Hurricane Harvey: Sheer scale of disaster remains to be seen

The fiercest hurricane to strike the US in more than a decade has left at least one person dead and countless others homeless.

Hurricane Harvey has now been downgraded to a tropical storm, but the latest pictures from NASA show it spreading over Texas, bringing what could be life-threatening floods.

The hurricane hit hard and fast, making for a nerve-wracking night in Texas.

Unforgiving winds of more than 200km/h lashed the coastline, flattening buildings and leaving a trail of debris.

"We heard this noise like a freight train and all of a sudden our ears started to pop, and it almost felt like all the air in our home was sucked out and then it was just thrown right back in," Rockport resident Karl Hattman told local media.

Hurricane Harvey hits Rockport, Texas
A man walks through floods waters and onto the main road in Rockport. Photo credit: Reuters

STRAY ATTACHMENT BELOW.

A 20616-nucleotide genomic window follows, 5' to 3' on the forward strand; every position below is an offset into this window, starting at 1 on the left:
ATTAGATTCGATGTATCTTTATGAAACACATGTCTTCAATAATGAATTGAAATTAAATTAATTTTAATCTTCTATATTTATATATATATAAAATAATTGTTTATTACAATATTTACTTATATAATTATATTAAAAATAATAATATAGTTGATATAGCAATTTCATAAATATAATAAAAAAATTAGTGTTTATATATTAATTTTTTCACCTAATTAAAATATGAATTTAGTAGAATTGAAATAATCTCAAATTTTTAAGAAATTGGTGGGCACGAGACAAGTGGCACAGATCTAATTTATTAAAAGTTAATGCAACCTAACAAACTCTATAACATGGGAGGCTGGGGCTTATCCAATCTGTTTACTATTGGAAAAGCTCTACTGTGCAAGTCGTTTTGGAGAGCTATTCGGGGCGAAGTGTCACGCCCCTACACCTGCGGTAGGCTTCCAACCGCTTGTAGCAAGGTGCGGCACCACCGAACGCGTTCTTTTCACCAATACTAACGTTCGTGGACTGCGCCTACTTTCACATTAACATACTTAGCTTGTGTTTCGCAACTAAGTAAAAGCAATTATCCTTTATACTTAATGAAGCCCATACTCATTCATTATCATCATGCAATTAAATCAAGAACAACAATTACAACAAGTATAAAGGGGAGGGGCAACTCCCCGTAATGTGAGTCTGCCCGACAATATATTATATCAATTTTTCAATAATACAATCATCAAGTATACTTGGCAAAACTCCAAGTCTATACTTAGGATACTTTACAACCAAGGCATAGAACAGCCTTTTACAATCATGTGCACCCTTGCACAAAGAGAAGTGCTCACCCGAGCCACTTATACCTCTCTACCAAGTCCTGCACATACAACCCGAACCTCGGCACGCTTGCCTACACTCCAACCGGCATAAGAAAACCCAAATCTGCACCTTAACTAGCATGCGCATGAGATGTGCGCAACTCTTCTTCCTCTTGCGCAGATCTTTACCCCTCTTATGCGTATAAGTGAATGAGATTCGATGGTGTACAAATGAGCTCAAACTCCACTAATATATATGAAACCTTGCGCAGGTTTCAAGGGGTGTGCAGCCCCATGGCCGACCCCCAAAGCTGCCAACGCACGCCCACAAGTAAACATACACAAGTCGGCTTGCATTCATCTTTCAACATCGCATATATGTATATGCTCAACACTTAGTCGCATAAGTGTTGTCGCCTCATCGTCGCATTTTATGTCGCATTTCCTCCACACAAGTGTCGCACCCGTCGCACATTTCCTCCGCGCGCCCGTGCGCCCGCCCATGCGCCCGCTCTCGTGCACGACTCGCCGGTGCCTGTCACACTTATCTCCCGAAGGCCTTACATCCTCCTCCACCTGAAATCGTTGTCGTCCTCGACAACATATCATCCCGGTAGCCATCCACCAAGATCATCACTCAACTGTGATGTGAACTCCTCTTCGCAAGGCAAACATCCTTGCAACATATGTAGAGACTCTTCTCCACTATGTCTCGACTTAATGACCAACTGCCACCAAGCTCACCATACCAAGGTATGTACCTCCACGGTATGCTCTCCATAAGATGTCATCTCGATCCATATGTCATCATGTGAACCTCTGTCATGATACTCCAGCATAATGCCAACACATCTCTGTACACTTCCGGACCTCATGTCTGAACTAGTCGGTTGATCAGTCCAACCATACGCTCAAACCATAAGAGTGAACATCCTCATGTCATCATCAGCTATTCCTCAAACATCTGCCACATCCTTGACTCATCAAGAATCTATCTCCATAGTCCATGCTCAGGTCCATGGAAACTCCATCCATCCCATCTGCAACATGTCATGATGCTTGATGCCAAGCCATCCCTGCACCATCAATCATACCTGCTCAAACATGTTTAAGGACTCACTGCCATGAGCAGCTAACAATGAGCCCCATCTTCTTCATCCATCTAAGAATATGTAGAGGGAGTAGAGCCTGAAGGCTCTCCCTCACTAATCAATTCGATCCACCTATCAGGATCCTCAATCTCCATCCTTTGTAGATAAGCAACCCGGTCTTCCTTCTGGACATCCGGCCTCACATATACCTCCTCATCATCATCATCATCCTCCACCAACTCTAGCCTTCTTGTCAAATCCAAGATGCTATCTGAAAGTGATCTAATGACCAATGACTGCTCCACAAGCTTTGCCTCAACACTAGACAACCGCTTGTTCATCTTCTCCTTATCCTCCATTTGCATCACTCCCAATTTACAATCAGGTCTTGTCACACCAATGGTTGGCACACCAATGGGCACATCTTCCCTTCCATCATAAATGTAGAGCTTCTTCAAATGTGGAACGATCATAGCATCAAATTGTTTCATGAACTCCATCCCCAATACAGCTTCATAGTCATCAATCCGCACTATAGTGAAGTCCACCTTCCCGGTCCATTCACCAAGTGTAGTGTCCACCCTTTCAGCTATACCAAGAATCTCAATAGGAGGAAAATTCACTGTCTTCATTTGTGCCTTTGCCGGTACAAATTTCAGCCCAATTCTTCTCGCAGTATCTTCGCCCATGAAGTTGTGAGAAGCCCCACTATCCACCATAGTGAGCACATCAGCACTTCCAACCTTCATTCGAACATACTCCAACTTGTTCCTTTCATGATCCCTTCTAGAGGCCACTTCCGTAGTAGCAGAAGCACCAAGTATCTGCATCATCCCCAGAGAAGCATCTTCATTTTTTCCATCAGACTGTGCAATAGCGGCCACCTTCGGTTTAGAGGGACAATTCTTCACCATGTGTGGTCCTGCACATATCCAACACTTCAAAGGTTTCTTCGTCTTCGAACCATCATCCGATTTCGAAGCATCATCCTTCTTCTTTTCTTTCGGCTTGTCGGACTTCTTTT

Winds whipped up flames caused by falling power lines. One high school in Rockport was ripped to pieces, and at least 10 people were injured when the roof of a rest home collapsed.

Hundreds of people staying at a hotel were evacuated as it blew apart.

The strength of the storm has made it difficult for emergency services to respond to calls. 

It's still unclear just how many homes are now uninhabitable, but the scale of destruction is huge.

"We went upstairs and looked out the window and down the road here. It was just a sheer wall of water like 100mi/h. It was just crazy," resident Tim Freiburger said.

Hurricane Harvey hits Rockport, Texas
Barbara Koster stands on her front door as she surveys her property. Photo credit: Reuters

It was the most powerful hurricane to strike the US in more than a decade, but the worst is far from over.

While Harvey's been downgraded to a tropical storm, it's now moving very slowly - meaning it will hang over Texas for much of the week, bringing extensive rainfall.

Authorities are now warning of catastrophic flooding.

"Don't risk your life. Still the most important thing that all Texans can do that are affected by the storm is to put your life, and the protection of your life, first and foremost," Texas Governor Greg Abbot said.

Despite the winds having died down, Texans can't be complacent. The greatest danger still lies ahead.